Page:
| C++ Neural Networks and Fuzzy Logic |
by Valluru B. Rao
M&T Books, IDG Books Worldwide, Inc.
ISBN: 1558515526 Pub Date: 06/01/95
|Previous||Table of Contents||Next|
The Backpropagation training algorithm for training feed-forward networks was developed by Paul Werbos, and later by Parker, and Rummelhart and McClelland. This type of network configuration is the most common in use, due to its ease of training. It is estimated that over 80% of all neural network projects in development use backpropagation. In backpropagation, there are two phases in its learning cycle, one to propagate the input pattern through the network and the other to adapt the output, by changing the weights in the network. It is the error signals that are backpropagated in the network operation to the hidden layer(s). The portion of the error signal that a hidden-layer neuron receives in this process is an estimate of the contribution of a particular neuron to the output error. Adjusting on this basis the weights of the connections, the squared error, or some other metric, is reduced in each cycle and finally minimized, if possible.
You will find in Figure 7.1 in Chapter 7, the layout of the nodes that represent the neurons in a feedforward Backpropagation network and the connections between them. For now, you try your hand at drawing this layout based on the following description, and compare your drawing with Figure 7.1. There are three fields of neurons. The connections are forward and are from each neuron in a layer to every neuron in the next layer. There are no lateral or recurrent connections. Labels on connections indicate weights. Keep in mind that the number of neurons is not necessarily the same in different layers, and this fact should be evident in the notation for the weights.
Bidirectional Associative Memory, (BAM), and other models described in this section were developed by Bart Kosko. BAM is a network with feedback connections from the output layer to the input layer. It associates a member of the set of input patterns with a member of the set of output patterns that is the closest, and thus it does heteroassociation. The patterns can be with binary or bipolar values. If all possible input patterns are known, the matrix of connection weights can be determined as the sum of matrices obtained by taking the matrix product of an input vector (as a column vector) with its transpose (written as a row vector).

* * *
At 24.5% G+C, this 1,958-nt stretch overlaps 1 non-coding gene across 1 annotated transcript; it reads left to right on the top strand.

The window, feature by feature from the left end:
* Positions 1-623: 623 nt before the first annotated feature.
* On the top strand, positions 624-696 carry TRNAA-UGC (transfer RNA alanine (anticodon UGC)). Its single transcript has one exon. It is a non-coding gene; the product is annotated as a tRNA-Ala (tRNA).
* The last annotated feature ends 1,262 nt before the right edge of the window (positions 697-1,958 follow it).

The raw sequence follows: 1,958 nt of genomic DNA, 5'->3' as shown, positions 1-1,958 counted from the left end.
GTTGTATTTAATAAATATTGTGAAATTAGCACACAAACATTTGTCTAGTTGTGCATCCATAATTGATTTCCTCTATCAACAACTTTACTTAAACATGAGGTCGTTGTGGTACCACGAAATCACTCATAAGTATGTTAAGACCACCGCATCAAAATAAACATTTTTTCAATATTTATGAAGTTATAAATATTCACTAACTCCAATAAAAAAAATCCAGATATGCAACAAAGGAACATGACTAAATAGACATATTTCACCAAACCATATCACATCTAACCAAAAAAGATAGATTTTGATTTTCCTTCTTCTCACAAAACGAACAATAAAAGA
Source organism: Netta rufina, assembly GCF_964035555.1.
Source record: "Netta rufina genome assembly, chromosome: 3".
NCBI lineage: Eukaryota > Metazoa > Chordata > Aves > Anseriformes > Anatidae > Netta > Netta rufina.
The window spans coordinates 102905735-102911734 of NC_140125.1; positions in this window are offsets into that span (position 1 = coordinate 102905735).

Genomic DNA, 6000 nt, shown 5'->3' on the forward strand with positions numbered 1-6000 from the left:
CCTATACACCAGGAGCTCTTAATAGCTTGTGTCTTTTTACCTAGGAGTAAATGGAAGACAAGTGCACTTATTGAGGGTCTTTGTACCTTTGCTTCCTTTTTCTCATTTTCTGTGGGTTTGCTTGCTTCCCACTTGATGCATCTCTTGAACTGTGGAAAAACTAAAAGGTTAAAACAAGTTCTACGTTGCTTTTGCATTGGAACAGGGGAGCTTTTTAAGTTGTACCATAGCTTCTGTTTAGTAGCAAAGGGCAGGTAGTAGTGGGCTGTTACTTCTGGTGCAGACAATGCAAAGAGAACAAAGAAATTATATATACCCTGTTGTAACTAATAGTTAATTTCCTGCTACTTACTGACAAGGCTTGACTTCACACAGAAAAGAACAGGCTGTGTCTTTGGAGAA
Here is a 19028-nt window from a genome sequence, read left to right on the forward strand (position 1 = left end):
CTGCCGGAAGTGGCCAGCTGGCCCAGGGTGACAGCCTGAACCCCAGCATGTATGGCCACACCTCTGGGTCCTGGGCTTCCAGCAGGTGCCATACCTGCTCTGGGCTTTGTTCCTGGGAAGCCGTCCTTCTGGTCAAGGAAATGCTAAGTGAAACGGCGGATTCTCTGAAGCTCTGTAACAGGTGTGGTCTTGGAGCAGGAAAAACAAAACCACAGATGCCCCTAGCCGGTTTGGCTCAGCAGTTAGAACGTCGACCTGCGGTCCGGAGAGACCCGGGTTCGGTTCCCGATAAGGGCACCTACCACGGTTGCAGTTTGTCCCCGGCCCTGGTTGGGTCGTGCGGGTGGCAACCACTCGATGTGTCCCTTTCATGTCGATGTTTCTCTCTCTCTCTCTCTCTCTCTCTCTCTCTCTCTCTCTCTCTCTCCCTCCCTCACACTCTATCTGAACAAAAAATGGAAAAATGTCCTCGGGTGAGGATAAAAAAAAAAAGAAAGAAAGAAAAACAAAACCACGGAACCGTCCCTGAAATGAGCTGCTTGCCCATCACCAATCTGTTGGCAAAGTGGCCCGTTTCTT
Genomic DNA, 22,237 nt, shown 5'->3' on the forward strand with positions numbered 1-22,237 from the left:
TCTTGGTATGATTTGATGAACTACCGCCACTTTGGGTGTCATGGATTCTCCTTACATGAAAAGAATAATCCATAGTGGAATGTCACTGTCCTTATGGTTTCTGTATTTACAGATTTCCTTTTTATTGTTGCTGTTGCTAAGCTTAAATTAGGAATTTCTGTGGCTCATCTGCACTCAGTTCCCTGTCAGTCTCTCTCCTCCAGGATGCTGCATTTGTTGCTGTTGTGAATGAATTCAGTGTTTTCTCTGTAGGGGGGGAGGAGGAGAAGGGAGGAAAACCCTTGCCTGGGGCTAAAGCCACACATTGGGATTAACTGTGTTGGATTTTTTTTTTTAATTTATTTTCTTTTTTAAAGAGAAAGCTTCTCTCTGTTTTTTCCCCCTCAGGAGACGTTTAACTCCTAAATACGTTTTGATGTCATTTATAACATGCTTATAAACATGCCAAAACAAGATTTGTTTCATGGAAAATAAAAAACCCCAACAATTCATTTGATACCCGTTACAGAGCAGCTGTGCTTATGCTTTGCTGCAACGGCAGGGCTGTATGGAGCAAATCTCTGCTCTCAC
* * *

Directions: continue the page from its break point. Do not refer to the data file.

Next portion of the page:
The pattern obtained from the output layer in one cycle of operation is fed back at the input layer at the start of the next cycle. The process continues until the network stabilizes on all the input patterns. The stable state so achieved is described as resonance, a concept used in the Adaptive Resonance Theory.
You will find in Figure 8.1 in Chapter 8, the layout of the nodes that represent the neurons in a BAM network and the connections between them. There are two fields of neurons. The network is fully connected with feedback connections and forward connections. There are no lateral or recurrent connections.
Fuzzy Associative memories are similar to Bidirectional Associative memories, except that association is established between fuzzy patterns. Chapter 9 deals with Fuzzy Associative memories.
Another type of associative memory is temporal associative memory. Amari, a pioneer in the field of neural networks, constructed a Temporal Associative Memory model that has feedback connections between the input and output layers. The forte of this model is that it can store and retrieve spatiotemporal patterns. An example of a spatiotemporal pattern is a waveform of a speech segment.
Introduced by James Anderson and others, this network differs from the single-layer fully connected Hopfield network in that Brain-State-in-a-Box uses what we call recurrent connections as well. Each neuron has a connection to itself. With target patterns available, a modified Hebbian learning rule is used. The adjustment to a connection weight is proportional to the product of the desired output and the error in the computed output. You will see more on Hebbian learning in Chapter 6. This network is adept at noise tolerance, and it can accomplish pattern completion. Figure 5.7 shows a Brain-State-in-a-Box network.
Figure 5.7 A Brain-State-in-a-Box, network.
Whats in a Name?
More like whats in the box? Suppose you find the following: there is a square box and its corners are the locations for an entity to be. The entity is not at one of the corners, but is at some point inside the box. The next position for the entity is determined by working out the change in each coordinate of the position, according to a weight matrix, and a squashing function. This process is repeated until the entity settles down at some position. The choice of the weight matrix is such that when the entity reaches a corner of the square box, its position is stable and no more movement takes place. You would perhaps guess that the entity finally settles at the corner nearest to the initial position of it within the box. It is said that this kind of an example is the reason for the name Brain-State-in-a-Box for the model. Its forte is that it represents linear transformations. Some type of association of patterns can be achieved with this model. If an incomplete pattern is associated with a completed pattern, it would be an example of autoassociation.
This is a neural network model developed by Robert Hecht-Nielsen, that has one or two additional layers between the input and output layers. If it is one, the middle layer is a Grossberg layer with a bunch of outstars. In the other case, a Kohonen layer, or a self-organizing layer, follows the input layer, and in turn is followed by a Grossberg layer of outstars. The model has the distinction of considerably reducing training time. With this model, you gain a tool that works like a look-up table.
|Previous||Table of Contents||Next|
Copyright © IDG Books Worldwide, Inc.